Lawsuit seeks to block abortion pill ban in Wyoming
The abortion pill ban and the sweeping ban conflict and create confusion about what is and isn’t permissible under the new laws
Abortion-rights supporters filed an amended lawsuit Tuesday seeking to block Wyoming’s new abortion pill ban from taking effect. A group hoping to open what would be the state’s second clinic offering abortions filed the amended lawsuit days after Republican Gov. Mark Gordon signed what is the nation’s first explicit ban on abortion pills. Absent court intervention, that ban would take effect July 1.
Abortion-rights supporters already were seeking to block a separate sweeping abortion ban that took effect Sunday in Wyoming without the governor’s signature. That law seeks to overcome objections that prompted a judge to suspend a previous ban.
The abortion pill ban and the sweeping ban conflict and create confusion about what is and isn’t permissible under the new laws, according to the lawsuit. If they’re allowed to be in effect, “the fundamental rights of Wyoming women and their families will be taken away by the state government and those rights will cease to exist,” the amended lawsuit said.
Both of the new Wyoming abortion bans make exceptions to save a pregnant woman’s life and for cases of rape or incest that are reported to police.
Until Gordon signed the ban on medication abortions, no state had passed a law specifically prohibiting such pills, according to the Guttmacher Institute, a research group that supports abortion rights. However, abortion pills already were banned in 13 other states with blanket bans on abortion, and 15 states already had limited access to the pills.
Medication abortions also are a target of a separate lawsuit in Texas, where abortion opponents have asked a federal judge to reverse the Food and Drug Administration’s 2000 approval of mifepristone. A two-pill combination of mifepristone and another drug is the most common form of abortion in the U.S.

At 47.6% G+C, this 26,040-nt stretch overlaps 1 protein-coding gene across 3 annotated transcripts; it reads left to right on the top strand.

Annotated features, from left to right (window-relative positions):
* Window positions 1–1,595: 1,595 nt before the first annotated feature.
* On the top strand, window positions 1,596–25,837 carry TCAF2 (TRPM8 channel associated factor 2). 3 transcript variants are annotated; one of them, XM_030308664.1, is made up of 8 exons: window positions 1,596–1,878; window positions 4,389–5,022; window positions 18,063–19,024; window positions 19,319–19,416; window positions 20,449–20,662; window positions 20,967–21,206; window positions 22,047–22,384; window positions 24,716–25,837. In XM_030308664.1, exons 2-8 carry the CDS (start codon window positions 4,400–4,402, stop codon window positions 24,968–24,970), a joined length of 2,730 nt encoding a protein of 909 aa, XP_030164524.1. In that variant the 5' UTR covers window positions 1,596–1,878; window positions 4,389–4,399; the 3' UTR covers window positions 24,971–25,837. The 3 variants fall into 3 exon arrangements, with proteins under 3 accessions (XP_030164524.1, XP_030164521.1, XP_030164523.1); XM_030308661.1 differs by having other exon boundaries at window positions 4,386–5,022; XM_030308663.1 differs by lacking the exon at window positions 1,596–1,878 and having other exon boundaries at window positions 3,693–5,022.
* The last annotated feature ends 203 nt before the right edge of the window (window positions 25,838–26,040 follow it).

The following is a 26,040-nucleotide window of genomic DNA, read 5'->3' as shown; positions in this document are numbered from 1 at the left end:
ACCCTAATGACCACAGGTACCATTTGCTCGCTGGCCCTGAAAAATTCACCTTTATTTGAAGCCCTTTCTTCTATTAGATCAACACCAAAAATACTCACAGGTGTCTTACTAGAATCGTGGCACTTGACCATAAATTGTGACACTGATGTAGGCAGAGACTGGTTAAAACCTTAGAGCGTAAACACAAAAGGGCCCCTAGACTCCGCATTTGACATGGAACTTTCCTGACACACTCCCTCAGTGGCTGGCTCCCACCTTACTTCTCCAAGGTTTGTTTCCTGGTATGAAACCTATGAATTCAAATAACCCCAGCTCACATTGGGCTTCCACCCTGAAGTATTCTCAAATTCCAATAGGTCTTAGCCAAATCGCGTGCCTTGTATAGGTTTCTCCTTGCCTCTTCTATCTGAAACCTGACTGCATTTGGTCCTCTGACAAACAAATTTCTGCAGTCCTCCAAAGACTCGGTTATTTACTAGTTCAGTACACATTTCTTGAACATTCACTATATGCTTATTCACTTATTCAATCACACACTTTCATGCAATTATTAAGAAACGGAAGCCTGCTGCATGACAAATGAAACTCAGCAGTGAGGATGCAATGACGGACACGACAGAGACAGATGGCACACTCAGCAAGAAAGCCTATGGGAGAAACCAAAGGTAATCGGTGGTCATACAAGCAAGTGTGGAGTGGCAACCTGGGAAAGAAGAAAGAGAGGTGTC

Wyoming has only one abortion provider, a women’s health clinic in Jackson that only provides medication abortions but has canceled appointments after the state’s broad ban took effect this week. Teton County District Court Judge Melissa Owens is scheduled to hold a hearing Wednesday to consider whether to block that new ban while the legal challenge over it moves ahead.
Wellspring Health Access, which is seeking to block the abortion pill ban and the broader measure, has been planning to open a clinic in Casper that would provide surgical and medication abortions. After an arson attack prevented that clinic from opening as planned last summer, organizers hoped to open it next month.
“Wyomingites deserve access to the full spectrum of reproductive health care, including both surgical and medication abortion, and that’s why we are fighting to keep medication abortion legal in Wyoming,” Julie Burkart, president of Wellspring Health Access said in a statement.
Also suing are four women, including two gynecologists, and Chelsea’s Fund, a Wyoming abortion access advocacy group.
Wyoming Attorney General Bridget Hill “will vigorously defend the legality of this law, just as she does with all statutes when their constitutionality is challenged,” Gordon spokesman Michael Pearlman said by email.
Until this week, abortion had remained legal in Wyoming despite a ban that followed the U.S. Supreme Court decision to overturn its landmark Roe v. Wade abortion ruling. In putting that ban on hold in July, Owens ruled that it stood to harm women with pregnancy complications and their doctors.
She also found that a 2012 state constitutional amendment guaranteeing the right to make one’s own health care decisions could allow abortion.
The new sweeping ban asserts that abortion is not health care and the amendment therefore doesn’t apply to abortion.
Since the reversal of the Roe in June, abortion restrictions have been up to states, and the landscape has shifted quickly.
Other states where courts have put on hold bans or deep restrictions are Arizona, Indiana, Montana, Ohio, South Carolina and Utah. Idaho courts forced the state to allow abortions during medical emergencies.
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